“I Did It to Save My Children”: Parenting Strengths and Fears of Women Exposed to Intimate Partner Violence


Intimate partner violence (IPV) is experienced by one in four women in the United States, and a wealth of quantitative research has underscored its detrimental effects on women’s mental health and parenting practices. Little research, however, has considered ways in which women exposed to IPV retain and foster parenting strengths and ways in which motherhood serves as a source of resilience for these women. The objective of the current study was to conduct a thematic analysis of IPV-exposed women’s parenting strengths and concerns as reported through focus groups conducted with IPV-exposed women (n = 22) and service providers (n = 31) in two urban areas in the Mid-West and Mid-South. Results of the thematic analysis indicated the emergence of three core themes: resilience and challenges of parenting in the context of IPV, leaving the violent partner, and intergenerational processes. Overall, service providers recognized far fewer strengths in parenting on all dimensions than did women, suggesting that service providers may be conceptualizing parenting in the context of IPV from a deficit model that underestimates the resilience demonstrated by these women. This has important consequences for the extent to which women may feel stigmatized or blamed when receiving resources and services critical to their families. Future research on parenting among women experiencing IPV would be enhanced by capturing the dynamic interplay between women’s parenting strengths and challenges, and the ways in which these capacities are affected by resource access within and across social ecological contexts.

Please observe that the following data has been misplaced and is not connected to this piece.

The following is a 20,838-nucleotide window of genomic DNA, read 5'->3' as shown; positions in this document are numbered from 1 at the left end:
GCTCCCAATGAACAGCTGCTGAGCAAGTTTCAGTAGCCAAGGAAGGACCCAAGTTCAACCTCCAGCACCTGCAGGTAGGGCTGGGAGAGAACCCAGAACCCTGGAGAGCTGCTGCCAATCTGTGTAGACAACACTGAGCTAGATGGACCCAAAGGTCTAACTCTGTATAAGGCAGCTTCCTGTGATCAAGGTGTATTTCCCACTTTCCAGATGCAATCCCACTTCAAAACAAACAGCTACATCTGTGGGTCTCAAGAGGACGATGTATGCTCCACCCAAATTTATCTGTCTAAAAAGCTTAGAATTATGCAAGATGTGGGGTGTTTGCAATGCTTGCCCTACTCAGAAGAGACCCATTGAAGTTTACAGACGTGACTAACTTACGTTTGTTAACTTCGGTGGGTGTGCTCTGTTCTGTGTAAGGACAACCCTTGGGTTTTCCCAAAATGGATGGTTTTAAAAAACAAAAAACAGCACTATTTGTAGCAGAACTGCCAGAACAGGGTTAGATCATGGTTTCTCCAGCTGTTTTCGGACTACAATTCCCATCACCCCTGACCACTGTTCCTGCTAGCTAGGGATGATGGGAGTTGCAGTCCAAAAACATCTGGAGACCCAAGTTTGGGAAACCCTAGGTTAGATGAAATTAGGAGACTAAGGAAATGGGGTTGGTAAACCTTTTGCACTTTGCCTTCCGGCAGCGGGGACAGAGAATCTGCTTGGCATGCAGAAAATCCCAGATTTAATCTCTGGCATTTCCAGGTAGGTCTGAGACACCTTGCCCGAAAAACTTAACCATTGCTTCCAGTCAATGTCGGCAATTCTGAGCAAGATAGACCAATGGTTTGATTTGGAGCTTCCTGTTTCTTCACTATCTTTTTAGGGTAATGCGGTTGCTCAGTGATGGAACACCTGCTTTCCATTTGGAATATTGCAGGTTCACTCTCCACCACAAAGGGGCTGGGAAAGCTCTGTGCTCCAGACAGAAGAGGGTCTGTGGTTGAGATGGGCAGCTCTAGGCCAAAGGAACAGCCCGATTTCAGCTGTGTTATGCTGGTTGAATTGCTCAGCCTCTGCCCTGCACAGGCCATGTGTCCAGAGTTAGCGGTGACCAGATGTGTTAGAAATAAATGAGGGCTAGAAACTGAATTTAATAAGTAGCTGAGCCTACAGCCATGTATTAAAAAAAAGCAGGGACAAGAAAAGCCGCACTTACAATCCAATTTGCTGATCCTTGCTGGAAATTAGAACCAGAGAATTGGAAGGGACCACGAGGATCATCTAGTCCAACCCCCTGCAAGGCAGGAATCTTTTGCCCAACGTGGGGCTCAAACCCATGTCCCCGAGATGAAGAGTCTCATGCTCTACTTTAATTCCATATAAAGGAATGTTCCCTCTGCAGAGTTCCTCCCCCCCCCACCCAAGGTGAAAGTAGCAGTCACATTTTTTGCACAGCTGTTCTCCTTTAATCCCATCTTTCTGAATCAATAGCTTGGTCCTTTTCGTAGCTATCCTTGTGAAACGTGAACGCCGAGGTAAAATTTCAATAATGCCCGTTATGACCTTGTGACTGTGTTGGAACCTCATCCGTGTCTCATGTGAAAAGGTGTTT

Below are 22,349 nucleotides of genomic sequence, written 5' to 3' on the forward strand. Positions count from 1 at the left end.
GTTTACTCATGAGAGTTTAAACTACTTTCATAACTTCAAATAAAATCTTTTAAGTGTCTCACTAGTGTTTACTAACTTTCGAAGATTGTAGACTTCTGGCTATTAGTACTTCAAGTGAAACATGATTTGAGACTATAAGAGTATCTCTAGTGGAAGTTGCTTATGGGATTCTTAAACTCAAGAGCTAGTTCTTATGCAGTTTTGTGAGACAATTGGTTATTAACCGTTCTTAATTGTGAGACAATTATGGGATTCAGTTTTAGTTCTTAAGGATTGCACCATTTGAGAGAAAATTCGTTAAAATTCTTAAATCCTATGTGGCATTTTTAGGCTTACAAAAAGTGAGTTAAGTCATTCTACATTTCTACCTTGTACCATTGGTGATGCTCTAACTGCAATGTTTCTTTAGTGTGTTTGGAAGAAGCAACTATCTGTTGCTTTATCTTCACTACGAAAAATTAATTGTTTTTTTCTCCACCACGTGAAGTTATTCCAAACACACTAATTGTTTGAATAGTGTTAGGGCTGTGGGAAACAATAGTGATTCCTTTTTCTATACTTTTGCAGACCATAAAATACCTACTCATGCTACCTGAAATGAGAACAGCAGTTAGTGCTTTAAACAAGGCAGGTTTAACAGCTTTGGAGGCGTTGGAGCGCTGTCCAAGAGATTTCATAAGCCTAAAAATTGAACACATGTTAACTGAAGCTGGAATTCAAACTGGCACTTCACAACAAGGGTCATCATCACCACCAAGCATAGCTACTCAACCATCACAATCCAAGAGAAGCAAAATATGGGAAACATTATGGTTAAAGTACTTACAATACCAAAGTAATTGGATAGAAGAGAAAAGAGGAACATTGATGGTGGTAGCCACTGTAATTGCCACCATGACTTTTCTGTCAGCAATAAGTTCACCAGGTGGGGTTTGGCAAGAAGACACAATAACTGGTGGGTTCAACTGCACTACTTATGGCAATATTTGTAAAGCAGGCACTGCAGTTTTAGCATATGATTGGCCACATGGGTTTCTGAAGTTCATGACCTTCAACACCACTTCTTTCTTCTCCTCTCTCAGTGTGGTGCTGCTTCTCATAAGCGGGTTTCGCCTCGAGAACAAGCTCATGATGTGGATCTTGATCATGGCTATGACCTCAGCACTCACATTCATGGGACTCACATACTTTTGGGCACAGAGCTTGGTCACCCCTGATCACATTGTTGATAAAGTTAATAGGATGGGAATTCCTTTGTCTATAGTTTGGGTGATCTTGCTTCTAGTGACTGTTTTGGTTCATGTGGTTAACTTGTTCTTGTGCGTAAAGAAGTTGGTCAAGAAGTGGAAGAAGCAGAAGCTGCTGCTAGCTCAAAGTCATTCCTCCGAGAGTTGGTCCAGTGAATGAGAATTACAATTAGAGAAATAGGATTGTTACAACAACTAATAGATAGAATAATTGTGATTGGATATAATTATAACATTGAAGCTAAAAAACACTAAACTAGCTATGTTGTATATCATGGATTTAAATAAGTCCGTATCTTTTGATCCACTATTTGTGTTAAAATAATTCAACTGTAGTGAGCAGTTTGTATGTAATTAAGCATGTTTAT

Publication Title

Journal of Interpersonal Violence